Rental car is right for travel
Patriotism is building all across America. Families looking to rekindle their national pride are taking to the road to rediscover our historic American landmarks.
There's never been a better time to take a road trip to discover the beauty and history available in less frequently visited sites. From the redwood forests to the Gulf Stream waters, American attractions provide a rich appreciation of our heritage.
Along U.S. Highways 101 and 199 in Northern California, for example, national and state parks house some of the world's tallest trees: old-growth coast redwoods. The park includes scenic drives, nearly 200 miles of walking and hiking trails, redwood groves, rivers and streams, Native American history and 37 miles of pristine Pacific coastline.
The Gulf Stream offers a different experience. Head to Alabama's Gulf Coast where you'll find 32 miles of sugar-white sand beaches, oatgrass-covered sand dunes, and sparkling blue-green water. There, you can explore the Gulf's historical, ecological, and outdoor activities or visit Fort Morgan perched at the entrance to Mobile Bay.
No matter what region is within driving distance, you can find fun and educational attractions to help you and your family rediscover American roots. Automobile lovers can motor on down to the Motor City to the Henry Ford Museum and Greenfield Village in nearby Dearborn, Mich., where the rich history of the automobile in America unfolds.
Visitors armed with a modern GPS navigation system like Avis Assist can see the cars we drove, the cars we wished we could drive, and the diners, motels, and drive-in movies that we stopped in along the way.
Those interested in African American history can visit many historic places along the "Underground Railroad" that convey the courageous and inspiring stories of African Americans' journey to freedom. Load the kids up in a Ford minivan from Budget Rent A Car and create your own travel itinerary from the growing number of public and private sites listed with The National Register of Historic Places, such as the Harriet Tubman Home located on 26 acres of land in Auburn, N.Y., or the John Brown Farm and Gravesite in Lake Placid, N.Y., or even the Levi Coffin House in Fountain City, Ind.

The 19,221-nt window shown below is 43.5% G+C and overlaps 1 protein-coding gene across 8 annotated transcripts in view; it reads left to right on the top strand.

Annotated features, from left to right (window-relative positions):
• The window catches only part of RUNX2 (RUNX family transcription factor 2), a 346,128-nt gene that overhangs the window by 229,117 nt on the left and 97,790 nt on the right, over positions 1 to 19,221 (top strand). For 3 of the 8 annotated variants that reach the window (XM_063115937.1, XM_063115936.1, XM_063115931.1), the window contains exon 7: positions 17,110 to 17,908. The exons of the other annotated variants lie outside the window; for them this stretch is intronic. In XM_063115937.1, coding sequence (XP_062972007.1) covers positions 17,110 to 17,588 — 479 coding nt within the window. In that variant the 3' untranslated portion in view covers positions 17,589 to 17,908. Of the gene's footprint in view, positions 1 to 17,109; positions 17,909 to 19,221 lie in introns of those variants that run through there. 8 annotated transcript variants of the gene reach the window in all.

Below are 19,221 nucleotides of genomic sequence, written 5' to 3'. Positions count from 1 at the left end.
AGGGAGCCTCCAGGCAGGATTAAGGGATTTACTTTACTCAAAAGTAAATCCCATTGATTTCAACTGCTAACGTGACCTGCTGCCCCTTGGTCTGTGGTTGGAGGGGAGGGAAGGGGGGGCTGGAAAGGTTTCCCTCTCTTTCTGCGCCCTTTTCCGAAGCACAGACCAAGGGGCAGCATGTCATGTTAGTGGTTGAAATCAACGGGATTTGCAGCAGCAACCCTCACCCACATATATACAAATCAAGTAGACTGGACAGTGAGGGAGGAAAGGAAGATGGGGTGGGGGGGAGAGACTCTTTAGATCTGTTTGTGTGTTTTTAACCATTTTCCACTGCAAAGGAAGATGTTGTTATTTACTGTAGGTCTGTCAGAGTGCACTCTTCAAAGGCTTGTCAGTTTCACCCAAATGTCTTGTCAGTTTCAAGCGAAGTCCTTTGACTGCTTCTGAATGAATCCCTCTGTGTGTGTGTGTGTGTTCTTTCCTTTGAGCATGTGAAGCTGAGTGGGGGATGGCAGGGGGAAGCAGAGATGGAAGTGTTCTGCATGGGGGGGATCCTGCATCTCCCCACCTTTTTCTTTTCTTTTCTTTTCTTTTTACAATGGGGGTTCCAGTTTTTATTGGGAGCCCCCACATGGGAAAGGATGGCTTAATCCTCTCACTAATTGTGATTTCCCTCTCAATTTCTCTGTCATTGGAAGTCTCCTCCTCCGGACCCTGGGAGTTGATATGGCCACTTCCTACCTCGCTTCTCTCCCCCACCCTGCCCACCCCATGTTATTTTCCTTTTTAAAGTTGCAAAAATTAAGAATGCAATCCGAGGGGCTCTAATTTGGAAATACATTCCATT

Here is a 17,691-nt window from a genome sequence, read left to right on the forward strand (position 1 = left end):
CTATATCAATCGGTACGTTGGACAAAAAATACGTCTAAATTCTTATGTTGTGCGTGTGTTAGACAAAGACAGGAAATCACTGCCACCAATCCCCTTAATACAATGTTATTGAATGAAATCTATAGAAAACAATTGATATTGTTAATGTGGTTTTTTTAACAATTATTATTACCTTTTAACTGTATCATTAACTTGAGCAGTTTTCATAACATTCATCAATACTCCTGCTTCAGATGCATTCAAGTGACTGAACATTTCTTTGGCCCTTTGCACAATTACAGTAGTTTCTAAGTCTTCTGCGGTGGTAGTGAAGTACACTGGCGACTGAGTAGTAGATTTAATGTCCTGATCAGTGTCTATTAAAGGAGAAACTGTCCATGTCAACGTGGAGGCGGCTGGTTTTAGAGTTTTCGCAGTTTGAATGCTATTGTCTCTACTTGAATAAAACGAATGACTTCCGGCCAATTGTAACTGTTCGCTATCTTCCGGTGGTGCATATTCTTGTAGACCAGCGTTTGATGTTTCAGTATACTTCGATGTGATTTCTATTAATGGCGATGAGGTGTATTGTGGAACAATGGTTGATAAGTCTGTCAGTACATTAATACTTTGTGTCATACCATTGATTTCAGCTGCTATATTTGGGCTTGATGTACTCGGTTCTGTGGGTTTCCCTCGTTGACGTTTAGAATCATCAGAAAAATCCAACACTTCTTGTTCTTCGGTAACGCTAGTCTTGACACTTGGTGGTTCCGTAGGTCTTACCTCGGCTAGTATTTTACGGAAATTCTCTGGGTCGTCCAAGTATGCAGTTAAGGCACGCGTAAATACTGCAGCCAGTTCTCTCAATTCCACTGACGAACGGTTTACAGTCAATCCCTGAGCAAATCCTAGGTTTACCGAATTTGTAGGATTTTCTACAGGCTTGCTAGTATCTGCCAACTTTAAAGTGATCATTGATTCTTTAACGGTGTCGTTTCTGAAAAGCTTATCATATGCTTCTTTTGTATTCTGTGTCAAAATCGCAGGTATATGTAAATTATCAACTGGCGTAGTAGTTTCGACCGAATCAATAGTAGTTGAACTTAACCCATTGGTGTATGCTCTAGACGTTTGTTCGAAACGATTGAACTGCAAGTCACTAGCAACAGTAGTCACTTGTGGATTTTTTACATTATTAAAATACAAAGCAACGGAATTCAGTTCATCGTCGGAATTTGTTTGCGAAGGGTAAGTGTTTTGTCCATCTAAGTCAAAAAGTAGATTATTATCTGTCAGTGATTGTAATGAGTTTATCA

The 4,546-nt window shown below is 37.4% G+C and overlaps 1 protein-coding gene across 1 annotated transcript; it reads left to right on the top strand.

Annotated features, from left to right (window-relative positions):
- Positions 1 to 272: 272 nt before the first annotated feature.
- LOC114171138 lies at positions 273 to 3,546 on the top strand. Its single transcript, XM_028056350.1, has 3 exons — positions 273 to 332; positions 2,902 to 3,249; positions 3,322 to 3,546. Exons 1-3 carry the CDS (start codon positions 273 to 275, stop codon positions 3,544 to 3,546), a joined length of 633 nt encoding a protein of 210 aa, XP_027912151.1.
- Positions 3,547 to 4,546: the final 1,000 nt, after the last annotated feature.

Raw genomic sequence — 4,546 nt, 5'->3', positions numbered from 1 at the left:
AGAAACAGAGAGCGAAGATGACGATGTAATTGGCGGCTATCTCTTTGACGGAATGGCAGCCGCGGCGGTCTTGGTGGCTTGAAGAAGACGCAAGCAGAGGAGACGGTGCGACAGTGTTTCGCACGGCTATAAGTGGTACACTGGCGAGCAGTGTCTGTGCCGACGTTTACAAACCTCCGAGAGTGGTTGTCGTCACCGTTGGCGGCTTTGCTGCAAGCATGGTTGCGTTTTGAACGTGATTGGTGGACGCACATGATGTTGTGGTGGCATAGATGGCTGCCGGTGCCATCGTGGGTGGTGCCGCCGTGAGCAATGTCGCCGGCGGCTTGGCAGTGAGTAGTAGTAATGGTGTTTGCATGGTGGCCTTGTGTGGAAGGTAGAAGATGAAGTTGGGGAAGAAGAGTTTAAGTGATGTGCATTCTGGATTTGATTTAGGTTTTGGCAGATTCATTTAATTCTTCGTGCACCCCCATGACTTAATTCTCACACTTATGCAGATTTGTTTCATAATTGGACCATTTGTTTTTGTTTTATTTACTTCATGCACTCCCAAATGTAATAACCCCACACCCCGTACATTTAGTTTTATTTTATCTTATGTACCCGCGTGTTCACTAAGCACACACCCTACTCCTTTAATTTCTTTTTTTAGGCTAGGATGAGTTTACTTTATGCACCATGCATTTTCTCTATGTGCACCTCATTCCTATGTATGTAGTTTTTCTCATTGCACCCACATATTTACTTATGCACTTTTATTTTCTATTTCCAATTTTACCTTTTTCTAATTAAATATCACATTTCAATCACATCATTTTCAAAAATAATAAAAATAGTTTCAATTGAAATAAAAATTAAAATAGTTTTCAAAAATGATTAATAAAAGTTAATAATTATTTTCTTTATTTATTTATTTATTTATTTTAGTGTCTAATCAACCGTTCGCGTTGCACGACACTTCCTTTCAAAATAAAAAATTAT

"There's no time like the present to pack up the family and head for the open road," says Ted Deutsch, spokesman for the Cendant Car Rental Group. "We are seeing demand for SUVs and minivans increasing as more families seek comfortable alternatives to the more traditional ways of discovering our American heritage."
Sometimes the journey is as important as the destination. For nearly half a century, Route 66 was the chief commercial highway and main tourist artery to the West Coast. Though its glory days are now faded, you can still get your kicks on Route 66 in western Arizona and in eastern California. Starting from Seligman, Ariz., a 100-mile stretch of Route 66 curves through the Havasupai Indian Reservation to Kingman, Ariz.
Ninety miles west of Kingman, another 100-mile section of old 66 veers south through the Mojave Desert to the tiny community of Amboy, Calif. Our national anthem will be even more meaningful when you trace its history on a visit to Baltimore, Md. When Francis Scott Key saw the American flag flying over Fort McHenry during the British invasion of the port of Baltimore in September 1814, he was inspired to write the "Star Spangled Banner."
You can see a replica of this flag at the Star-Spangled Banner Flag House in Baltimore or spend a day at Baltimore's Inner Harbor, one of America's oldest seaports.
Back in 1941, President Roosevelt's famous Four Freedoms Speech to Congress inspired the great American artist and illustrator, Norman Rockwell, to create the Four Freedoms paintings. Today these paintings, along with 570 other original paintings and drawings, are housed at the Norman Rockwell Museum in Stockbridge, Mass., just a 2½ hour ride from Boston or New York.
Wherever you go to celebrate our national heritage, be sure to buckle up and drive safely.